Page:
Archive for ‘Travel’

February 23, 2012

Water and Sun

September 28, 2011

Mabon in India: Adaptation

This Mabon, I drank apple juice, seated on the cushions in a rooftop cafe next to the Ganges in India.

Being immersed in a radically different climate reminds me that earth religions must be adaptable. Not only is modern Paganism widespread in the United States, Europe, and Australia/New Zealand due to cultural similarities and a common language, its symbolism and mythology is grounded in the four seasons. Naturally, considering that a large percentage of its practitioners can trace the evolution back to Great Britain. What does it become, then, in other climates?

If you don’t have forests, can you have a Green Man? Does our symbolism fail? And what, exactly, are we without four seasons?

My feet slipped softly into the sand as I made my way down to the Ganges. A couple of cows lounged on the beach, enjoying the sun and quiet, I suppose. Leaving the holy men in their orange robes and painted faces behind, I climbed over and around boulders, finally settling on one that rested at the water’s edge. Balancing cross-legged on the rounded surface, I gazed at the eddies swirling and disappearing in the sacred waters rolling by.

Letting my consciousness slip into the stone, I felt the heaviness tempered by the water’s movement. Permanence experiencing change in a slow etching of a trillion tiny droplets moving together. As many have said before, rivers are never the same. They, in a sense, are “water when it moves through this particular space at a generally large volume” — not quite the water itself, not quite the space. And this river is the spiritual artery of a nation.

Although the apple juice was lovely, trying to celebrate Mabon as if I was not in India denies the point of the holidays; which are for grounding yourself in the season, the cycles of the year. Shifts here are less subtle, and my spirituality flows into another expression, a different form of grounding. Because it has to, and I think that is healthy. Perhaps traditions like Wicca may not so easily translate to other areas of the world, but the core ideas — earth connection, world-immersion, and nature grounding — can find expression everywhere.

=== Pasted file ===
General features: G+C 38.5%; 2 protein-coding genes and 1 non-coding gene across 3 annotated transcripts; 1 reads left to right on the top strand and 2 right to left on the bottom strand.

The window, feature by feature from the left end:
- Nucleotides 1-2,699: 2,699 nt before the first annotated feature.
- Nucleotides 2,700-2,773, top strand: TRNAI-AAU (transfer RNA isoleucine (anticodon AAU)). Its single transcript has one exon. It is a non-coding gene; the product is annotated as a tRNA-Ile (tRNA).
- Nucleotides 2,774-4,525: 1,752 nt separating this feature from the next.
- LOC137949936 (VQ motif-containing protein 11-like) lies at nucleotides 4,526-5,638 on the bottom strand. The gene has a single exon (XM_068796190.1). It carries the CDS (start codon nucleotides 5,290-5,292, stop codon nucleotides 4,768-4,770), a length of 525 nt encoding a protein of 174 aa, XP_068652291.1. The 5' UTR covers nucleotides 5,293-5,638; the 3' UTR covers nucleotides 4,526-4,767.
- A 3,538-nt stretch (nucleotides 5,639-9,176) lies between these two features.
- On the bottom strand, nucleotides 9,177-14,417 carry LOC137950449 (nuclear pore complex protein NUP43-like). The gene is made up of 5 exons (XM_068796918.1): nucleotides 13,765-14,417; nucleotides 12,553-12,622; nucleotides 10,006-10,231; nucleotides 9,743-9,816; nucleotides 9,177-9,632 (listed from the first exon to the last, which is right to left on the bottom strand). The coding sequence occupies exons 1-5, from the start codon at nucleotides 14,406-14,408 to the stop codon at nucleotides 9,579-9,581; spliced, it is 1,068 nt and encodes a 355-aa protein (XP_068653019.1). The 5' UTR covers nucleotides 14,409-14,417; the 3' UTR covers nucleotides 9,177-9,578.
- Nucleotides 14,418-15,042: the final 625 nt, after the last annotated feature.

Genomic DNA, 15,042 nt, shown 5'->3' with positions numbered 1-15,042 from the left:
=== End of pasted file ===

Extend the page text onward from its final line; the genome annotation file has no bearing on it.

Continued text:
August 21, 2011

Manifesting the Maiden

The Maiden manifestation of the Goddess is the reason that I am half-soaked, sitting in a café with Tibetan monks up in the mountains of India.

She is also the reason there has been such a gap in posts.

About ten days ago, I boarded the largest plane I have ever seen in my life and flew thousands of miles to New Delhi, beginning a physical journey across India, Thailand, and New Zealand. Alone, I navigated the chaos and disrepair of the capital city, and, after a perfunctory visit to the Taj Mahal, made my way up into the Himalayas, to McLeodganj, home away from home of the Dalai Lama. This is a journey of education through direct contact; and a pilgrimage that will take me throughout the subcontinent, to many expressions of the Goddess.

The Maiden, in many forms, embodies personal strength and adventure. She is the huntress Diana, the expression of life, Persephone. Understanding the symbolism of such goddesses reveals the moments in our lives when we risk our comfort, open ourselves to mistakes, and step out into the world. Peeling away our known world, whether that means opening ourselves to new relationships, a challenging new job, or deeper spiritual development, we can experience sides of ourselves that were previously hidden. Although I am of classical Maiden age, restricting interpretation to the numbers we collect as we move through our lives limits the potential that the Maiden can offer. We can move through the forms of Maiden, Mother, or Crone until we die; they are paths to understanding and engagement.

Perhaps I took an extreme route to comprehending the Maiden and all she represents. I’ve given away half of my things, stored the rest of them at my father’s house, and peeled away my responsibilities – communally as well as lifestyle-wise. I have launched myself into a physical unknown, chaotic India, so that I may better examine what it means to be human, a woman, a being. I am not completely alone, I have made new friends and made connections, but the Maiden is not necessarily isolated — it is that responsibilities and decisions are limited to yourself.

For me, this Maiden journey cannot last forever. It is a time for training, spiritually and intellectually, so that when I embody the Mother and the Crone, I will be prepared.

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